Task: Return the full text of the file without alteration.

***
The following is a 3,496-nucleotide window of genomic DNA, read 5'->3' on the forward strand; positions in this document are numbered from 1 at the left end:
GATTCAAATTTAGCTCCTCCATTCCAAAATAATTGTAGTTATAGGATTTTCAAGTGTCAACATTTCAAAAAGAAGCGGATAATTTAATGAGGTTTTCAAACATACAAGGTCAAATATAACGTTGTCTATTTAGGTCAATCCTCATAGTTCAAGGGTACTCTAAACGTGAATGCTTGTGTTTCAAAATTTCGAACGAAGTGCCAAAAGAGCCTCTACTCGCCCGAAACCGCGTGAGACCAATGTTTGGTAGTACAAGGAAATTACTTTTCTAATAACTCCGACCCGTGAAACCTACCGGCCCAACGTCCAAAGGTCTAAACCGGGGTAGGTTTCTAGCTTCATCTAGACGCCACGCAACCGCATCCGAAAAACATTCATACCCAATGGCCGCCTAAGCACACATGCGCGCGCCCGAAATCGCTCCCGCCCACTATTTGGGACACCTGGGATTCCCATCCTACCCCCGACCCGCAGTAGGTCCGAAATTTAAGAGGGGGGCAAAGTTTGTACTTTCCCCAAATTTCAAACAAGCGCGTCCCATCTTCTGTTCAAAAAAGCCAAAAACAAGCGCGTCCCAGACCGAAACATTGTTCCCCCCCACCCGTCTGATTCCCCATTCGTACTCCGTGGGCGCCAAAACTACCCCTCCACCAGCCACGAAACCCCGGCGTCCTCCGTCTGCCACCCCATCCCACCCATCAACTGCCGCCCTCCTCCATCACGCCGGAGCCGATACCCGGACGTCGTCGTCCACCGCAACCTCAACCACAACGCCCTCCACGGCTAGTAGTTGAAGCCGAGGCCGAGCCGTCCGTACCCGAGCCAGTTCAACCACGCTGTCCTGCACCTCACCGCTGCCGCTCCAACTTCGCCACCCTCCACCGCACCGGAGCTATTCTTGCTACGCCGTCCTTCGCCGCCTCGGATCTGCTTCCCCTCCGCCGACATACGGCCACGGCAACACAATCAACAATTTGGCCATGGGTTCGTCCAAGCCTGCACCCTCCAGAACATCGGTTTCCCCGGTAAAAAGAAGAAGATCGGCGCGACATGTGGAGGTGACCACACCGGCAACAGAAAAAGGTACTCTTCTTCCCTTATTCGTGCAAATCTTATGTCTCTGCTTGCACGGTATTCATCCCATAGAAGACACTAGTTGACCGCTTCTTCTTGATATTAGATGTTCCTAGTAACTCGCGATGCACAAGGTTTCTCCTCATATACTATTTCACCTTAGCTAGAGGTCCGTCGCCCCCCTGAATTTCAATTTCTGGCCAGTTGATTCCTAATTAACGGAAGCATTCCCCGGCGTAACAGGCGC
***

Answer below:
The following is a 3,496-nucleotide window of genomic DNA, read 5'->3' on the forward strand; positions in this document are numbered from 1 at the left end:
GATTCAAATTTAGCTCCTCCATTCCAAAATAATTGTAGTTATAGGATTTTCAAGTGTCAACATTTCAAAAAGAAGCGGATAATTTAATGAGGTTTTCAAACATACAAGGTCAAATATAACGTTGTCTATTTAGGTCAATCCTCATAGTTCAAGGGTACTCTAAACGTGAATGCTTGTGTTTCAAAATTTCGAACGAAGTGCCAAAAGAGCCTCTACTCGCCCGAAACCGCGTGAGACCAATGTTTGGTAGTACAAGGAAATTACTTTTCTAATAACTCCGACCCGTGAAACCTACCGGCCCAACGTCCAAAGGTCTAAACCGGGGTAGGTTTCTAGCTTCATCTAGACGCCACGCAACCGCATCCGAAAAACATTCATACCCAATGGCCGCCTAAGCACACATGCGCGCGCCCGAAATCGCTCCCGCCCACTATTTGGGACACCTGGGATTCCCATCCTACCCCCGACCCGCAGTAGGTCCGAAATTTAAGAGGGGGGCAAAGTTTGTACTTTCCCCAAATTTCAAACAAGCGCGTCCCATCTTCTGTTCAAAAAAGCCAAAAACAAGCGCGTCCCAGACCGAAACATTGTTCCCCCCCACCCGTCTGATTCCCCATTCGTACTCCGTGGGCGCCAAAACTACCCCTCCACCAGCCACGAAACCCCGGCGTCCTCCGTCTGCCACCCCATCCCACCCATCAACTGCCGCCCTCCTCCATCACGCCGGAGCCGATACCCGGACGTCGTCGTCCACCGCAACCTCAACCACAACGCCCTCCACGGCTAGTAGTTGAAGCCGAGGCCGAGCCGTCCGTACCCGAGCCAGTTCAACCACGCTGTCCTGCACCTCACCGCTGCCGCTCCAACTTCGCCACCCTCCACCGCACCGGAGCTATTCTTGCTACGCCGTCCTTCGCCGCCTCGGATCTGCTTCCCCTCCGCCGACATACGGCCACGGCAACACAATCAACAATTTGGCCATGGGTTCGTCCAAGCCTGCACCCTCCAGAACATCGGTTTCCCCGGTAAAAAGAAGAAGATCGGCGCGACATGTGGAGGTGACCACACCGGCAACAGAAAAAGGTACTCTTCTTCCCTTATTCGTGCAAATCTTATGTCTCTGCTTGCACGGTATTCATCCCATAGAAGACACTAGTTGACCGCTTCTTCTTGATATTAGATGTTCCTAGTAACTCGCGATGCACAAGGTTTCTCCTCATATACTATTTCACCTTAGCTAGAGGTCCGTCGCCCCCCTGAATTTCAATTTCTGGCCAGTTGATTCCTAATTAACGGAAGCATTCCCCGGCGTAACAGGCGC